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The Toki Ponist on the Mountain
Chapter 5: Generation forest

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September 2020

The stars bobbed up and down, back and forth. Breathing in. Breathing out. One. Breathing in. Breathing out. Two. Breathing in. Breathing out. Three. Breathing in. Breathing out. One. It was useless. Kalisa rolled over and dropped her hand in the water. He was dead. People are bad. Everything is broken. “pakala!

The ocean water lifted Kalisa up and then dropped her down again. The raft that carried Kalisa had all the qualities of one that was pieced together by someone who knew what they were doing, but none of the qualities that showed it was made to last.
Kalisa looked around not expecting to see anyone but hoping deep inside that there was someone to talk to. In a matter of days, she had to acknowledge that whatever she was feeling, she could no longer put into words.

There was grief. A feeling of sadness about something that was no longer there. She grasped for words to come to terms with what she was feeling. pilin moli sama. A feeling similar to dying. And similar to killing. Kalisa restarted her breathing exercise, turning it into a two-syllable mantra: ma-mi, ma-mi, ma-mi. She mourned for her father. But also her land. The friendly island that had slipped out of view hours ago. She loved her father, mami. And yet she was responsible for his death.

Then there was anger. Again, no word Kalisa knew described the aimless fury. She chose the word wawa. She inhaled ten times until her chest seemed to burst and her eyes would pop out into the midnight sky. Then she let the air pass slowly from her nostrils. After that, there was only the upright lifeless body on a raft in the middle of the open water, surrounded by the gentle sounds of nature. After what must have been two minutes, Kalisa’s limbs started tingling. She fought the reflex to gasp for air. Every cell churned the last bits of potent oxygen into poisonous carbon-dioxide. When she turned lightheaded, she let the air back in. This inhale returned her confidence, “mi pilin wawa, mi pilin wawa mute.“. I am feeling intense, I am feeling strong. She used to tell herself this after finishing an entire lap around the island. Or when she turned over a kettle filled with dirty water and felt proud.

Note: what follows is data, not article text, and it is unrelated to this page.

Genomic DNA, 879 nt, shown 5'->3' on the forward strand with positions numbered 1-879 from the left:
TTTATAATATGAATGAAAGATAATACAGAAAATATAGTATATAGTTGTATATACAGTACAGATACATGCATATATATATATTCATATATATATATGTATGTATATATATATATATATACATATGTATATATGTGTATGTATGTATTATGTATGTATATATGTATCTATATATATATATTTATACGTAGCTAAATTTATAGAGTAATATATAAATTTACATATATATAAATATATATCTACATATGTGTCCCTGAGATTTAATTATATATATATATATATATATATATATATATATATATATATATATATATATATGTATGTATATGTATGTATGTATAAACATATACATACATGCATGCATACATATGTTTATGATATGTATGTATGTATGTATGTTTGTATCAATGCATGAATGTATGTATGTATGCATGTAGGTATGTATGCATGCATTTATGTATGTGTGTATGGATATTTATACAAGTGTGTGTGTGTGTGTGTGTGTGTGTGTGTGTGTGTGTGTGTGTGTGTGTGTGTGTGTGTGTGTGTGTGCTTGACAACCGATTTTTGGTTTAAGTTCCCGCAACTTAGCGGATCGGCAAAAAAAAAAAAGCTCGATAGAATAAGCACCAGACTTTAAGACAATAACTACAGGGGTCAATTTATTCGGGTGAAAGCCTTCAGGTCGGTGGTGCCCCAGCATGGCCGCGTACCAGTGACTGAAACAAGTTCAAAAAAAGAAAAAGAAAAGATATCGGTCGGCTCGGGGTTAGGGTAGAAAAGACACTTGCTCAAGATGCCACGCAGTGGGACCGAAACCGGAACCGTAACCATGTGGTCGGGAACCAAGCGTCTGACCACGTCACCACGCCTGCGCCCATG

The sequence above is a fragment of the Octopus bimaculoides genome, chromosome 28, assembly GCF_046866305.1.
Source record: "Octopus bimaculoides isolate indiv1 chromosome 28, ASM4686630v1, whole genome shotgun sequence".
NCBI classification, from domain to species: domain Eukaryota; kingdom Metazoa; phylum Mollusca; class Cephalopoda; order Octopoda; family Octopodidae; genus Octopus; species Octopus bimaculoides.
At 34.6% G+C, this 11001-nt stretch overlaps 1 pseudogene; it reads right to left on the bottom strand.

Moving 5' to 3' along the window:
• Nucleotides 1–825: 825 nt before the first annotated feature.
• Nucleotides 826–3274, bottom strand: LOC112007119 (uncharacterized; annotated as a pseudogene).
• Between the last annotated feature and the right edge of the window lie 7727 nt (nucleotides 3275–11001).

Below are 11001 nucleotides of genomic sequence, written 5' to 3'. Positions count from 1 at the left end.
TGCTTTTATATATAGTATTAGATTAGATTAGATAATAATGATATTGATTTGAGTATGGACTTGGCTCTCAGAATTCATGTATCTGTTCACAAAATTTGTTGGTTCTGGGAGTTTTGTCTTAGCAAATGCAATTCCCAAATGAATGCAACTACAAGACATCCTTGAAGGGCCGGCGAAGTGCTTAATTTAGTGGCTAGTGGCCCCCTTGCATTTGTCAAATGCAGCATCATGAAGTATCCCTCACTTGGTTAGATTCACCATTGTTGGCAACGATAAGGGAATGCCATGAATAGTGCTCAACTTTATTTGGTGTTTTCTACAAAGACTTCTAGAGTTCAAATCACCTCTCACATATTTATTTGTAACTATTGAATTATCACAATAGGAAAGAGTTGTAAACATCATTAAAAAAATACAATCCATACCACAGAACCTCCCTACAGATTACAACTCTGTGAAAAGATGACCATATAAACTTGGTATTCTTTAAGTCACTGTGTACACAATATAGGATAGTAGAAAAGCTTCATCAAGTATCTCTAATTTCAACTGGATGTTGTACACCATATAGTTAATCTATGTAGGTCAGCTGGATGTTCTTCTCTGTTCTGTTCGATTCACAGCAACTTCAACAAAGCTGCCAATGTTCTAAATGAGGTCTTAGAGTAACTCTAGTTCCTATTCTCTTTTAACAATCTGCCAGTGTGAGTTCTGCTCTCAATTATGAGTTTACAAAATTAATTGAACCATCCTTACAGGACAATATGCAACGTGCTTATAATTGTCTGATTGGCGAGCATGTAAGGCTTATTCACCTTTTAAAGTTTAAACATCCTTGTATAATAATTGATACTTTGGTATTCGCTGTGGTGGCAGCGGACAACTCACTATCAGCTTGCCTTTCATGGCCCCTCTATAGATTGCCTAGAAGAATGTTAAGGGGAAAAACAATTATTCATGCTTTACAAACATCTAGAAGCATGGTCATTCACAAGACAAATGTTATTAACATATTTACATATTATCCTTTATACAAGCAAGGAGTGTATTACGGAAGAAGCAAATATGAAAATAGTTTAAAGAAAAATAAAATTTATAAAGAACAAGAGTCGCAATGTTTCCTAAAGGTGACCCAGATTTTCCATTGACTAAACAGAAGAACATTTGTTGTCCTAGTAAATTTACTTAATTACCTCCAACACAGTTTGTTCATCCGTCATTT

But tonight, it was not a positive feeling. Kalisa directed her anger to her father’s moon-group. When the sun fell that night, Kalisa had been standing on the beach pacing up and down. It seemed to take forever for the boats to reach the shore from the moment she could spot them on the horizon. Kalisa’s father had led this fishing trip, and she was proud to see that the boats brimmed with fish. She saw everyone jump into the shallow water, including her father. His smile radiant as always when he saw his little girl, jan Kalisa lili mi. They pulled the boats up to shore and started hoisting out the fish, greeting the people that came up to help.

Except her father was not there. She saw him, but he was not there. She ran around and between all the boats calling out for mami. Everybody carried on with their chores like there was nothing amiss. The moment she became certain he was not among the fishermen, Kalisa walked backward and a twig snapped underneath her feet.

She had yelled at the other men for an explanation. They tried to calm her down and explained to her: “telo suli wile e mama mije sina.” The ocean wanted her father, needed her father. They told her that all was well, “ale li pona.” How could they tell her this, what had she ever done to the ocean? How could they keep so calm and pretend that all is well?